We daily perform frenulectomies on newborns who are experiencing problems breastfeeding due to tethered oral tissues. This procedure, performed in the office using a laser, takes only a few minutes to complete and usually does not require sedation. We educate parents about stretches that are necessary after the procedure and work in partnership with lactation consultants to produce the best results for mother and baby.
Commonly Asked Questions
Do you diagnose and revise “posterior” (submucosal) tongue ties?
Yes. We routinely release posterior submucosal tongue ties. We believe that all anterior ties have a posterior component that must be addressed in order to achieve a full release. Many children with only posterior ties fail to get diagnosed as being tongue tied because they lack the more obvious anterior tie.
Do you diagnose and revise lip ties?
Yes. We have found that most babies with a tongue tie also have a lip tie. We do not charge an additional fee to release it at the same time.
What impact can tongue and/or lip ties have on feeding (breastfeeding and otherwise)?
The primary movement of the tongue during breastfeeding is not “in and out” but “up and down.” A posterior tongue tie greatly limits the ability of an infant to elevate the tongue properly. A lip tie can prevent an infant from flanging his or her lip up to achieve an adequate seal on the breast.
In addition to the infant not being able to maintain an adequate latch, the mother can also experience nipple pain or trauma. Older children with tethered oral tissues may also experience a number of feeding symptoms.
Are there age limitations in your practice when it comes to tongue- and/or lip-tie revision?
No. Most of the frenulectomies that we perform are on infants from a few weeks to a few months of age who are experiencing breastfeeding problems, but we also treat older children who are experiencing problems with feeding or speech.
How many revisions do you do per year in children age one year and under?
Greater than 100
Do you routinely use any type of sedation when revising tongue and lip ties?
No. Most infants are treated with just local anesthetic.
If sedation is not routine, what, if anything, may cause you to use it?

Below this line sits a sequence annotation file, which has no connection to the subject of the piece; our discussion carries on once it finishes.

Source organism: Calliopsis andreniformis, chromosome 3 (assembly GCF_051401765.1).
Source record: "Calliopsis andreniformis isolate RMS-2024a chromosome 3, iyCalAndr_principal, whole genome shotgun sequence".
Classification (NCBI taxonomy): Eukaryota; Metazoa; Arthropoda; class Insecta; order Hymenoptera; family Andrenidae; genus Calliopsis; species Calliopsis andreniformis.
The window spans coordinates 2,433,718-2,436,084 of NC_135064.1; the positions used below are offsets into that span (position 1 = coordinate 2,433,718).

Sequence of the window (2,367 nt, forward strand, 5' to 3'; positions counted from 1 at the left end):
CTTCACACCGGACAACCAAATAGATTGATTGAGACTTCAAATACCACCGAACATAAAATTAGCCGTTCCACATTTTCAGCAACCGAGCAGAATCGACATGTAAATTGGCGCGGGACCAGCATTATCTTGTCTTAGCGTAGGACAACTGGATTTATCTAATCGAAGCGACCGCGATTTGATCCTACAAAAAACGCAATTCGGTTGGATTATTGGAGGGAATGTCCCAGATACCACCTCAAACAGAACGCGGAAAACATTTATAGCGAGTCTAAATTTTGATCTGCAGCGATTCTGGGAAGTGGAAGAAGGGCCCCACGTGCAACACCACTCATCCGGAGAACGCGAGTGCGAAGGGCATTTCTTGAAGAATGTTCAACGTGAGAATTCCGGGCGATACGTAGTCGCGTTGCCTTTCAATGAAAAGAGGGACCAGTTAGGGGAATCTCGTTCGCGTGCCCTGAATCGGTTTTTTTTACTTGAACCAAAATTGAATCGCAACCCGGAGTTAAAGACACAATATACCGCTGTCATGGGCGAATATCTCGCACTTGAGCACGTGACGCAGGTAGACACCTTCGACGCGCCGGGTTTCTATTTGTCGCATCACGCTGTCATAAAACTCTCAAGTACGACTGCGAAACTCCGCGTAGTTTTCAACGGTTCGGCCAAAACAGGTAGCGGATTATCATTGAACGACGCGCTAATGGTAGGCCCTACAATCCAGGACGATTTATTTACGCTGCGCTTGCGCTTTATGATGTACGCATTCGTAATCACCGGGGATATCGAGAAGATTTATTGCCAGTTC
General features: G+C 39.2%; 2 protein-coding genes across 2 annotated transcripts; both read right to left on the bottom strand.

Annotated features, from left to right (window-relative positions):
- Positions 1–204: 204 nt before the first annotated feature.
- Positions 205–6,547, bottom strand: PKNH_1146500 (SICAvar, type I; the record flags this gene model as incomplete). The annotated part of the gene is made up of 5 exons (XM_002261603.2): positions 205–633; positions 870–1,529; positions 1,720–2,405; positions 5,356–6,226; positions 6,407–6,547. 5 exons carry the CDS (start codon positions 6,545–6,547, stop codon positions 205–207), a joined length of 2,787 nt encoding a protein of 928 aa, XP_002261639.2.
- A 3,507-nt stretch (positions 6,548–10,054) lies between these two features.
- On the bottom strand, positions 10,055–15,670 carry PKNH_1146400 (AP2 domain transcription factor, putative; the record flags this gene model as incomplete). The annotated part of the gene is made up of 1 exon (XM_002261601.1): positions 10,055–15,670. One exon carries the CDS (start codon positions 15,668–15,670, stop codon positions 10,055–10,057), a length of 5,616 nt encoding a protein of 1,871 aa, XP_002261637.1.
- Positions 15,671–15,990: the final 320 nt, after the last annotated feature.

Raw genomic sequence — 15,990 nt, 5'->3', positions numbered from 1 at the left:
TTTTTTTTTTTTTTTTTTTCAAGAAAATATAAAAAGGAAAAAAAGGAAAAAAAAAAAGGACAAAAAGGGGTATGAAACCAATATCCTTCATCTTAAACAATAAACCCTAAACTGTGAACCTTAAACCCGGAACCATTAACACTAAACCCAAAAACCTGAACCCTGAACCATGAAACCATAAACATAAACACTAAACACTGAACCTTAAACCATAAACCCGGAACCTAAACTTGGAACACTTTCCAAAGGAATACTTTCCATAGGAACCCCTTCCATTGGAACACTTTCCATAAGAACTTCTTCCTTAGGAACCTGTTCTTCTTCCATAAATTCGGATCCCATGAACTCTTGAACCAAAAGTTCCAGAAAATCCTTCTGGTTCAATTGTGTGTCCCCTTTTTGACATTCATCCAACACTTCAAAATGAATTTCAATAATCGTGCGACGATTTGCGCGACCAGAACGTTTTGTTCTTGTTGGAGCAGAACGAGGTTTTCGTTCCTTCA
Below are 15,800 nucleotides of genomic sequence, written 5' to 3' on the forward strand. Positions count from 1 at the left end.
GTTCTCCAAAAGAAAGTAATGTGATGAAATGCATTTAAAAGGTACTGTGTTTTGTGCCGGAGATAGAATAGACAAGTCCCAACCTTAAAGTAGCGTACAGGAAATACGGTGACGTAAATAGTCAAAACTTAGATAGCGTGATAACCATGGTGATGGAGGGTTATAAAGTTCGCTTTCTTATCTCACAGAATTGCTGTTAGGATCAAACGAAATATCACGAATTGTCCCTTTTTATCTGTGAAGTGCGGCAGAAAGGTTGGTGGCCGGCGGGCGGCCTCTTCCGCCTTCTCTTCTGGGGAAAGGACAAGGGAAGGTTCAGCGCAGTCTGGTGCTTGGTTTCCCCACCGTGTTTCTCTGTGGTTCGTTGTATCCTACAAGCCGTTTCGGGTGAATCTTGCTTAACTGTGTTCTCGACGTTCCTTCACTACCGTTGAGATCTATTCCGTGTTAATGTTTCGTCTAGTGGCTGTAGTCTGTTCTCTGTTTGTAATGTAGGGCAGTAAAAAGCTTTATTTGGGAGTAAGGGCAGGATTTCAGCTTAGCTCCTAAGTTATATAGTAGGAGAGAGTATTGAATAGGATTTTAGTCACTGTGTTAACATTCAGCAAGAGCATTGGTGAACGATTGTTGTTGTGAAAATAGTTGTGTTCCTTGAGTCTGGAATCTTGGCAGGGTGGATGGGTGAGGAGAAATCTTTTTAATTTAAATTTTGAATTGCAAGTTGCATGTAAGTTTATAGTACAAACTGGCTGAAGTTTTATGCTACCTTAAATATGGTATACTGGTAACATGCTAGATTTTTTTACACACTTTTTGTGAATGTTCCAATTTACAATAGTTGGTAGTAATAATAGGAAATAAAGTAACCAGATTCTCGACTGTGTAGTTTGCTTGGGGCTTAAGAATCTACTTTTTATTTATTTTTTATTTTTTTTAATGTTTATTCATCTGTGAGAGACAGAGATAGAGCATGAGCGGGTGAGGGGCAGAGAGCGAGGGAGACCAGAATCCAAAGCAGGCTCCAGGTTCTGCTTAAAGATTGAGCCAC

We sometimes utilize IV sedation for children ages 2 to 5 to avoid a traumatic experience and get a better surgical result.
Do you routinely place sutures?
If sutures are not routine, what may cause you to use them?
We might consider sutures on a cooperative older child with a very thick lingual frenum that is prone to reattach posteriorly.
Do you revise with laser or scissors?
Approximately how long does an average revision take?
Less than 5 minutes
What type of aftercare or follow-up do you recommend?
We recommend stretches 5 to 6 times a day for 2 weeks after the procedure. At the two-week follow-up visit, we assess the degree of healing and determine how many more days the stretches need to be performed. We also make sure the patient is on the active caseload of a lactation consultant or speech/feeding therapist before we perform the release.
Do you recommend anything for pain management before, during, or after the procedure?
Yes. We place a very small amount of local anesthetic in each surgical site before we perform the release. We recommended Tylenol as needed after the procedure.
May mothers breastfeed immediately after the procedure?
Yes. We encourage it and routinely move the family to a private room.
Do you allow parents in the room during the procedure?
If you do allow parents in the room, how many people may accompany the child?
We allow both parents to be in the room, or one parent and a guest.
Who holds the child during the procedure?
We prefer that the parent hold the infant during the procedure. The parent and doctor sit in a knee-to-knee position.
Will you revise the ties the same day as the consultation?
We always perform the frenulectomy immediately after the consultation if the parents are ready to move forward with treatment. The only time we would not do the release the same day is if it is an older child who requires IV sedation.
How long does it typically take to get an appointment with you?
We recognize the time-sensitive nature of these problems receiving treatment, so we try to get infants a scheduled appointment within a day or two of when the parent calls our office.
What are your fees?
Please call the office for up-to-date pricing.
Do you charge separate fees for each revision site?
Do you take insurance?
If you take insurance, which ones?
We accept and file all dental insurances. We do not file medical insurance.
What is your policy if subsequent revision is necessary?
We attempt to perform the revision, if needed, at the two-week follow-up visit.
Some Helpful Links
TOTS – Tethered Oral Tissues: The Assessment and Diagnosis of the Tongue and Upper Lip Ties in Breastfeeding
Before Your Visit - How to prepare for the procedure
Aftercare - Important concepts to understand about oral wounds
Post Frenotomy Care - The Importance of Active Wound Management Following Frenotomy
Great Blog to Read - Dr. Ghaheri’s Blog
Frenectomy Home Care Video – Youtube Video